In order to increase improved safety, Madam Emily Young, the Chief Executive Officer of the non-governmental organization Moving Health Ghana, has renovated some tricycle ambulances for use by communities in the Sissala East Municipality of the Upper West Region.
The tricycle ambulances will help reduce referral time, thereby improving access to health care in real-time.
The communities are Kong, Bugubelle, Banu, Bawiesebelle, and Nabugubelle.
The Moving Health ambulance is a low-cost three-wheel vehicle that has provided access to safe, affordable, reliable emergency transportation to geographically neglected areas.
Madam Young announced this at Tumu at a workshop to relaunch and hand over the refurbished ambulances to the five communities.
She said other old ones would be refurbished for the benefit of other communities, which would bring the number to 10 in the Sissala East Municipality.
“The ambulances will be kept in the Community-based Health Planning and Services (CHPS) compounds to improve emergency health care,” she added.
“Our goal is to expand nationwide, and we think the system we have been able to design in Sissala East is applicable to many places in Ghana, Africa, and other parts of the world”.
The design was community-led, and it would be expanded to Wa East and other parts of the region and the country to respond to health emergencies.
Mr Isaac Quansah, the Country Director of Moving Health Ghana, said the NGO decided to improve upon the existing tricycle ambulances, launched in 2019, after complaints on their usage to effectively assist pregnant women to access emergency services.
“We have now built a multi-purpose new fabrication centre in Pulima near Tumu, where these emergency ambulances are designed and fabricated by artisans from the local area.”
“I am proud to say we can produce these refurbished ambulances here for any community that needs them.”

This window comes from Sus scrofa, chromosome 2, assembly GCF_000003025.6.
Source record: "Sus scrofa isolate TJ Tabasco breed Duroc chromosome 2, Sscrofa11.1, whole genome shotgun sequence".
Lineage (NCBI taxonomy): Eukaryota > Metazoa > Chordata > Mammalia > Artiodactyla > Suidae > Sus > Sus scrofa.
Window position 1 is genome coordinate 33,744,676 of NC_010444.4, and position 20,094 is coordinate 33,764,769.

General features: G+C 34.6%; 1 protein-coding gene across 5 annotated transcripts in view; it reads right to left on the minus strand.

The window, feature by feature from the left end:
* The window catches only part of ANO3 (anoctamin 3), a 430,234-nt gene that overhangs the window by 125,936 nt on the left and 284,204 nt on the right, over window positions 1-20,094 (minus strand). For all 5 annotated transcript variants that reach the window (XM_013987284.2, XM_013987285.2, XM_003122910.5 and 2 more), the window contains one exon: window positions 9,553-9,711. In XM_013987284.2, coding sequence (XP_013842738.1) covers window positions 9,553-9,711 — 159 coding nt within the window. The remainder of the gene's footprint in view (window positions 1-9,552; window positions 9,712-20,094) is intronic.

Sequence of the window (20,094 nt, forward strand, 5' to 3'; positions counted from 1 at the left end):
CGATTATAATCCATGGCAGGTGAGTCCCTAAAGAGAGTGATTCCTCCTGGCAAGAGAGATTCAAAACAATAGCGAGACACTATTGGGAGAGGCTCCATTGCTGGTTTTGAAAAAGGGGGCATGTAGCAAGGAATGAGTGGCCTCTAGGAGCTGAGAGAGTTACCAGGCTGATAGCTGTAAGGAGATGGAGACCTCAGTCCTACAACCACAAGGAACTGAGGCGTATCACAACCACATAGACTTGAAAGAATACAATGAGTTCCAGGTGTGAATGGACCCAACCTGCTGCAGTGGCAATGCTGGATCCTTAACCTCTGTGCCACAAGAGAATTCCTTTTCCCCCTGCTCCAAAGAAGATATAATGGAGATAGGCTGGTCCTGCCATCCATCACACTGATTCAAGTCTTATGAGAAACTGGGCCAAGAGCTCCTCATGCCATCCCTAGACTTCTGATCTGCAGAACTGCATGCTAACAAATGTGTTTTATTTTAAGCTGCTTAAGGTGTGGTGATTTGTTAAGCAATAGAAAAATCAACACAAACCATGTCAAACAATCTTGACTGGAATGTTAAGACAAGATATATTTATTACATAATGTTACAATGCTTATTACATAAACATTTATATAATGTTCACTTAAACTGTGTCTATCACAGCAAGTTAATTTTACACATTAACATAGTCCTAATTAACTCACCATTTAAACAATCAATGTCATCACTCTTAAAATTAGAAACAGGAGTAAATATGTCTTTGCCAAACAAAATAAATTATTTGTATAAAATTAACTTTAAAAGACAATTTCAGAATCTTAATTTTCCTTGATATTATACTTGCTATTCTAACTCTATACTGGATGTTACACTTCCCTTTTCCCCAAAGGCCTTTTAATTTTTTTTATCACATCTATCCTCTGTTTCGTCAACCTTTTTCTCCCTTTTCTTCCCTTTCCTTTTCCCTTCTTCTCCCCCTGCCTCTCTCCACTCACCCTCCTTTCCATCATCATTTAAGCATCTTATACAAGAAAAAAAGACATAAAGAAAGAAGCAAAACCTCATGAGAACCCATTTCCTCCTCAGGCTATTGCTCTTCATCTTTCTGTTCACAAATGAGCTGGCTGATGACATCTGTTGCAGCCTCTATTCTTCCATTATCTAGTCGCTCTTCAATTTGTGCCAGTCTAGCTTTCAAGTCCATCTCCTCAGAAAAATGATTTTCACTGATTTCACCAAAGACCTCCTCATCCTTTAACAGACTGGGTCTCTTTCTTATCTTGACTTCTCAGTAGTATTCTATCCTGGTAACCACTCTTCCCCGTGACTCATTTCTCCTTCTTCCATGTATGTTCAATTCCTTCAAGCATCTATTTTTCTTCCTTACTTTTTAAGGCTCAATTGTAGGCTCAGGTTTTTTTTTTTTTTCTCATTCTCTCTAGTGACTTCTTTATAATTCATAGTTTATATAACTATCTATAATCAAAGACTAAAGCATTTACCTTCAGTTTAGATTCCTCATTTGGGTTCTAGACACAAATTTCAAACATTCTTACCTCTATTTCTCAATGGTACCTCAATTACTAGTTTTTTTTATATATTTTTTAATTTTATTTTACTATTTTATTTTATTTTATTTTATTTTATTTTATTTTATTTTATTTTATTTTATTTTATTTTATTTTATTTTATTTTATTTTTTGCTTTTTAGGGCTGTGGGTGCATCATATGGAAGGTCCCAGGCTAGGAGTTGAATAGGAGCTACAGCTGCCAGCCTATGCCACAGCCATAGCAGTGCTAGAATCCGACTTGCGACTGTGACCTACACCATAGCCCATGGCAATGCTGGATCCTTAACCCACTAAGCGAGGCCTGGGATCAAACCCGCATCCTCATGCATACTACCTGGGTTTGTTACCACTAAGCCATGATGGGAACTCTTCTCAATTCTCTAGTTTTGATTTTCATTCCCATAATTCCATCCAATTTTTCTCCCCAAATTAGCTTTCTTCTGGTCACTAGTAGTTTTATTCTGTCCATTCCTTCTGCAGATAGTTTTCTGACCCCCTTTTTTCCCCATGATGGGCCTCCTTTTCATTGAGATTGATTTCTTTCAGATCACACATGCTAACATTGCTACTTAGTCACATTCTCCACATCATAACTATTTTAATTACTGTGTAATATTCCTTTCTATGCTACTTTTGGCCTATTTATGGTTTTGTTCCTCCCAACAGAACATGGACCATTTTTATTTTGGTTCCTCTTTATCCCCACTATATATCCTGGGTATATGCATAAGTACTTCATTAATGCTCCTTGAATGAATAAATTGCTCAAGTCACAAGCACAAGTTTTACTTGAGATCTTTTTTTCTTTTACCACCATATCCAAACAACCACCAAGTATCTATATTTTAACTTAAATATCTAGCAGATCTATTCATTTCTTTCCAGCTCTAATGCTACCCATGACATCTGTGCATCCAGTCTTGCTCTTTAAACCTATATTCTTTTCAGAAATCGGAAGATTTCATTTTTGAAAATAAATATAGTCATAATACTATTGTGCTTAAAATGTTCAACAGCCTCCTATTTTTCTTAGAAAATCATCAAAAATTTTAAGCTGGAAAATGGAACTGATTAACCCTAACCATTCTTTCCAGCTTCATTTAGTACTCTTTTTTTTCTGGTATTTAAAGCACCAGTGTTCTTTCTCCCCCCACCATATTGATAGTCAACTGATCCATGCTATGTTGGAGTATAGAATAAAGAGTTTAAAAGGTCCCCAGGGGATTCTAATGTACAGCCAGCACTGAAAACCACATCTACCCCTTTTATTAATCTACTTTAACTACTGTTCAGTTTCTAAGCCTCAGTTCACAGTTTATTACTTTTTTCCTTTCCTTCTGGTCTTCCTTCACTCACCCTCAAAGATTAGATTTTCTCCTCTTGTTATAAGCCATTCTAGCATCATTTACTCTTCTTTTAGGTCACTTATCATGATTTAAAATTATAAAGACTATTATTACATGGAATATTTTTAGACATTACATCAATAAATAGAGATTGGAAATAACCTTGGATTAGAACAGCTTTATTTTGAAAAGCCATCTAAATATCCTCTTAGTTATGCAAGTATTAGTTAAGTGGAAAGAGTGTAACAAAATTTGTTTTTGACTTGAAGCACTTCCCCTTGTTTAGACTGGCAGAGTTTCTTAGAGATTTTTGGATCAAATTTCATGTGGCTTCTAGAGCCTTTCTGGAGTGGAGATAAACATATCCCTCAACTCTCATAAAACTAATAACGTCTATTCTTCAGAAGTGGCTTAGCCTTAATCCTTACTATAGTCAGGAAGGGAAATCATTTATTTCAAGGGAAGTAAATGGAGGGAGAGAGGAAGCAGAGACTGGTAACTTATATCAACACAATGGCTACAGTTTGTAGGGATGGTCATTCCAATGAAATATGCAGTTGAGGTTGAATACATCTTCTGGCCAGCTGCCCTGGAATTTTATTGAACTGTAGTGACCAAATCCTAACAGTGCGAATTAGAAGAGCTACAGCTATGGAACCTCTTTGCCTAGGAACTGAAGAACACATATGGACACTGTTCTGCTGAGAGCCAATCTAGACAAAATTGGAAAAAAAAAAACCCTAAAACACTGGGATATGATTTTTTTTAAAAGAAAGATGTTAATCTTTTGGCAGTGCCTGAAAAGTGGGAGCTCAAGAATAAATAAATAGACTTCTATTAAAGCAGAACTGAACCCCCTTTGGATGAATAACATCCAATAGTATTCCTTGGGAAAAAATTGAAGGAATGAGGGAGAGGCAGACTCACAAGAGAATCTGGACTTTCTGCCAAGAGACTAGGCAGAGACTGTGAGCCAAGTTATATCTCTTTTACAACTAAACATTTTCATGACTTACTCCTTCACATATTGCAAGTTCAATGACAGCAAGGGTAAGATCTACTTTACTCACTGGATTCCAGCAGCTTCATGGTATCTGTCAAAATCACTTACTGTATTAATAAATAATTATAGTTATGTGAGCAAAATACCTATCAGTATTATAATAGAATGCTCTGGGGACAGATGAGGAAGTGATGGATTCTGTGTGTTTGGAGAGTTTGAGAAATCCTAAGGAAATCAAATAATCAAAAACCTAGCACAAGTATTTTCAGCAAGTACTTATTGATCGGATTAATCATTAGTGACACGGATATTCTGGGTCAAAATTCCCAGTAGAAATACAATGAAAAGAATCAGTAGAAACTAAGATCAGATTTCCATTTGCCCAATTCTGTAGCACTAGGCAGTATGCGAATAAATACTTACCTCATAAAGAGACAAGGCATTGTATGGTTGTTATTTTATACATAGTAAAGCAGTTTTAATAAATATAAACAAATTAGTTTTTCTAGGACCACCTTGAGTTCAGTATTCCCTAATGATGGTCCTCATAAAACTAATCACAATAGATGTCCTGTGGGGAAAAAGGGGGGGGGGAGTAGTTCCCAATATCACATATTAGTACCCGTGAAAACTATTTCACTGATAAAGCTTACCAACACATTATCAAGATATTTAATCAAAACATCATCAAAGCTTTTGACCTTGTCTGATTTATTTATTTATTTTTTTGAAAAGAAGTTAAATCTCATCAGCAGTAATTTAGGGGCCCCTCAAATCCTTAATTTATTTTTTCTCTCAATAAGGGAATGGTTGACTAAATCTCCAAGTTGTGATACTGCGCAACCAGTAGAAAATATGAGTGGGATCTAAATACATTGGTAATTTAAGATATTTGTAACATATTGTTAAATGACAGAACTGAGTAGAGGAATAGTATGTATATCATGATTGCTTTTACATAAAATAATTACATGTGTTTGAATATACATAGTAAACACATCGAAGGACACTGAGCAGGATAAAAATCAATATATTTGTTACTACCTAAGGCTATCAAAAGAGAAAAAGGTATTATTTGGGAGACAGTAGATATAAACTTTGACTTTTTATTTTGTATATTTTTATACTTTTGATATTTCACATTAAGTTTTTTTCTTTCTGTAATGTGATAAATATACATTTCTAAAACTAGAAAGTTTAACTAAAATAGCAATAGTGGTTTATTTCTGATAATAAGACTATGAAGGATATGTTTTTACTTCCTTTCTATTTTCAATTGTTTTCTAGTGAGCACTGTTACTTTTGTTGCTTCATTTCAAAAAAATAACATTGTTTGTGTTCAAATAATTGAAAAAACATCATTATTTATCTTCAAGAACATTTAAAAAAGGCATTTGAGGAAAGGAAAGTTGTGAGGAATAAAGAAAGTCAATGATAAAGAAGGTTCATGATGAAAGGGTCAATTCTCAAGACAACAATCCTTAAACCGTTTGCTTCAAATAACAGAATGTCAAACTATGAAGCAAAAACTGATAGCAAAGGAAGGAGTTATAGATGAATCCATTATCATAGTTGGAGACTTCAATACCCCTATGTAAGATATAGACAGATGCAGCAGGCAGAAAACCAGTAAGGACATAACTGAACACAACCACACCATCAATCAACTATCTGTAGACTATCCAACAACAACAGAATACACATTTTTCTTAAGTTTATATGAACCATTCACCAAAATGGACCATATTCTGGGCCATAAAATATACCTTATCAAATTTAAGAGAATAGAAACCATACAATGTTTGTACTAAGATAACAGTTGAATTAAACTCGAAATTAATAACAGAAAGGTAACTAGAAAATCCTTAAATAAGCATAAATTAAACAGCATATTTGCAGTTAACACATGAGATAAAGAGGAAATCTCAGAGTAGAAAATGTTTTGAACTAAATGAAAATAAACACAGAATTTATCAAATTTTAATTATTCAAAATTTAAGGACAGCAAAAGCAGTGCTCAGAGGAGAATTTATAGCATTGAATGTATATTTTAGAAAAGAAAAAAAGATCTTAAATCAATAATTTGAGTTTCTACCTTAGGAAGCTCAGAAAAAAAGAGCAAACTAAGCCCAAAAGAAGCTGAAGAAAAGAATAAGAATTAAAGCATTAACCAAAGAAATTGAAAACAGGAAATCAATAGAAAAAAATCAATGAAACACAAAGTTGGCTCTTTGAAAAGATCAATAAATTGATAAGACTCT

The ambulances come with improved ventilation, spacious with seats for four persons, a stretcher suitable for pregnant women and the sick, a locker to keep medicines, windows, fan, and lights bright enough to carry out emergency care.
They also have public address systems and serine to send out information.
Mr Quansah said the tricycles were robust and could function smoothly on “the bad road networks in the area” to reduce the delays in accessing emergency health care.
Madam Maria Johana Yourpor, the Regional Coordinator, Northern Development Authority, commended the organisation for taking up the challenge to solve women’s issues and promised an effective collaboration for the success of the project.
Mr Mohammed Issah Bataglia, the Country Director of Virtue Foundation, a partner to Moving Health, recalled an encounter he had with a pregnant woman in labour and later depicted that experience in a photograph, captioned: “Why must a woman die giving birth to a human being, can’t we do something about this?”.
This received attention from other partners and they started the idea to use the local emergency ambulances to help women in labour to reach health facilities faster.
He appealed to the communities to take good care of the ambulances to sustain them.
The Sissala East Municipal Manager of the National Ambulance Service, Mr Mohammed Yakubu, said the vehicles had been out of commission since October, 2022 and appealed to the Assembly to help repair them.